So Friendster is back from the dead and they’re here to make you play online games.
Truth is, this is old news as the pioneering social network announced their shift from social networking into social gaming as late as last year. It’s only this 2012 that they’re making a huge marketing push bringing things like the “biggest gaming event” to SM North EDSA. I have some friends from the Level-Up eGames merger who will emotionally contest this claim.
I was seated at the back, analyzing the shift with Kevin who had previously worked with Level-Up! and we had a couple of conclusions:
- Friendster is owned by MOL, a cash-laden ePayment solution that also owns Multiply. From a business perspective, the move to social gaming was highly attributed to the connections of the owners to game developers and that’s really how elaborate it gets. So, from a business perspective, MOL is really just trying to find new ways for the Asean market to buy into their ePayment solutions whether it be social gaming (Friendster) or online shopping (Multiply).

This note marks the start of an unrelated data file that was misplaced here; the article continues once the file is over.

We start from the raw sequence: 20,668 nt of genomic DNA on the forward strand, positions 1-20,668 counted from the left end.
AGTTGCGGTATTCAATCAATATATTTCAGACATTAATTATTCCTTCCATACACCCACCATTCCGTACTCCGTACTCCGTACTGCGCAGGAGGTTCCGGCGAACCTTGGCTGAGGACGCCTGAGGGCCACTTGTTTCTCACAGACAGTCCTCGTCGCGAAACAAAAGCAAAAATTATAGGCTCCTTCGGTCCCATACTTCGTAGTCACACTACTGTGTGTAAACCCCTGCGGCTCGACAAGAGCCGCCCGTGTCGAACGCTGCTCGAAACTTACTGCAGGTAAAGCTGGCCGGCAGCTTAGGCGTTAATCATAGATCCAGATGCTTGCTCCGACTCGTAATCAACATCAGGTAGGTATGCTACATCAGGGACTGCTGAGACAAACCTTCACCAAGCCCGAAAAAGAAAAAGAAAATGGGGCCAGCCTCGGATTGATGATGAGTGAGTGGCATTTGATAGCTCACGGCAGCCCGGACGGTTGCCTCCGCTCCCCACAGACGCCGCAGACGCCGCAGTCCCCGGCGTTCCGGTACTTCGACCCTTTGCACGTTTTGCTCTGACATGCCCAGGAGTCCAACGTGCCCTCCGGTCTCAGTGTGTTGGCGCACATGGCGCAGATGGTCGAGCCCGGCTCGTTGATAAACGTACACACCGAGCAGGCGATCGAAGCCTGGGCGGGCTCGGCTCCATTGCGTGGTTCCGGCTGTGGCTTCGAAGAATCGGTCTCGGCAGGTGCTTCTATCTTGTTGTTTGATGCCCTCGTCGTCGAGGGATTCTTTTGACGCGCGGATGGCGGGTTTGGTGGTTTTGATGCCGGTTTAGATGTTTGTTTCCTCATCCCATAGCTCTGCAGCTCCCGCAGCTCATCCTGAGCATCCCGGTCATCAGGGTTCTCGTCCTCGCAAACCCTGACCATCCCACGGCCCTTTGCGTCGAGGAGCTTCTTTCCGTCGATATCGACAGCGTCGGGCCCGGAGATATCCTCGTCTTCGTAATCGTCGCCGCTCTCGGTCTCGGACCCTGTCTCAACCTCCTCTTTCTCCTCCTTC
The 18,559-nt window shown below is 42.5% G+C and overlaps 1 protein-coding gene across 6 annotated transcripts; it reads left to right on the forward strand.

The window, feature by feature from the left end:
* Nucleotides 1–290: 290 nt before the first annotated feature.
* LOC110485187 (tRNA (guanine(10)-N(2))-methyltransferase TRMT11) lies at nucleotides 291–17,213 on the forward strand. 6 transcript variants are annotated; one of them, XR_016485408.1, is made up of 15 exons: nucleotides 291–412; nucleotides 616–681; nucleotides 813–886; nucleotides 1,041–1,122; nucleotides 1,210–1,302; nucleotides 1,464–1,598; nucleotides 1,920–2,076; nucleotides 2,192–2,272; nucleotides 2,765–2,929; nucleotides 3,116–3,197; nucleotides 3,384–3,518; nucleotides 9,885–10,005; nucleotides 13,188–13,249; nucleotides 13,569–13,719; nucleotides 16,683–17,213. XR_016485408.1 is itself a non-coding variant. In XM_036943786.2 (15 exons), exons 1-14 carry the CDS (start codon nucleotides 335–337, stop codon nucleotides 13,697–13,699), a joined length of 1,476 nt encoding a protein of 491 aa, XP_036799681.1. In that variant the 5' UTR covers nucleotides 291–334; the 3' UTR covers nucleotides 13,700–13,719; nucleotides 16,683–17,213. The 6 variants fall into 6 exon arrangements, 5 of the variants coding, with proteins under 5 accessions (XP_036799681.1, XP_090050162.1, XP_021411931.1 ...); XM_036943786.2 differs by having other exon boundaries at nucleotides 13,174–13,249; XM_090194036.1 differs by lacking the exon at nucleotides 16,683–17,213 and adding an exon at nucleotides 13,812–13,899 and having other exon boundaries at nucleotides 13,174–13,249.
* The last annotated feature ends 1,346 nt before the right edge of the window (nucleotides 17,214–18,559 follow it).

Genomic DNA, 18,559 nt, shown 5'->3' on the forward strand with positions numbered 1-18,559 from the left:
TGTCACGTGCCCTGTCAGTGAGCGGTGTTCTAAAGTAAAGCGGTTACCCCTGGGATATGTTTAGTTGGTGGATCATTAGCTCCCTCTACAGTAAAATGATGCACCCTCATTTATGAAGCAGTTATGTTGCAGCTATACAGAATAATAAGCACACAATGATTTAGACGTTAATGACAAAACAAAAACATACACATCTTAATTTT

- Friendster’s brand equity is still very strong that we tend to associate it still with Testimonials and the like. The truth is that there is nothing about today’s Friendster that resembles the once-dominant social network. There has to be a reason why MOL kept the brand name intact. Friendster is actually closer to a Zynga, although they don’t make their own games. They only create tie ups with their publishers.
- If social gaming is so big in the Philippines, there has not been enough studies that show this. Either it isn’t big or we lack studies.
- If I were Friendster, I’d invest more money in finding the “killer game” that everybody would want to play. Browse through the selection of 40 games and yes, you’ll find some decent ones, but nothing game changing. For instance — if, after the press conference they announced a browser-based Diablo III, then all bets are off. That’s it!
- The browser-based gaming market, although not a sunset product is being overshadowed with apps. If they can muster enough clout to bring in more publishers to build games on iOS and Android, their top-up system would live on. But again, quality games.
I really wish Friendster all the success. If they continue down this path they may be just another feather in MOL’s cap (which can easily be shut down if it doesn’t do well enough). Friendster is in good hands. It will make money but it is far from being the Internet darling it once was.
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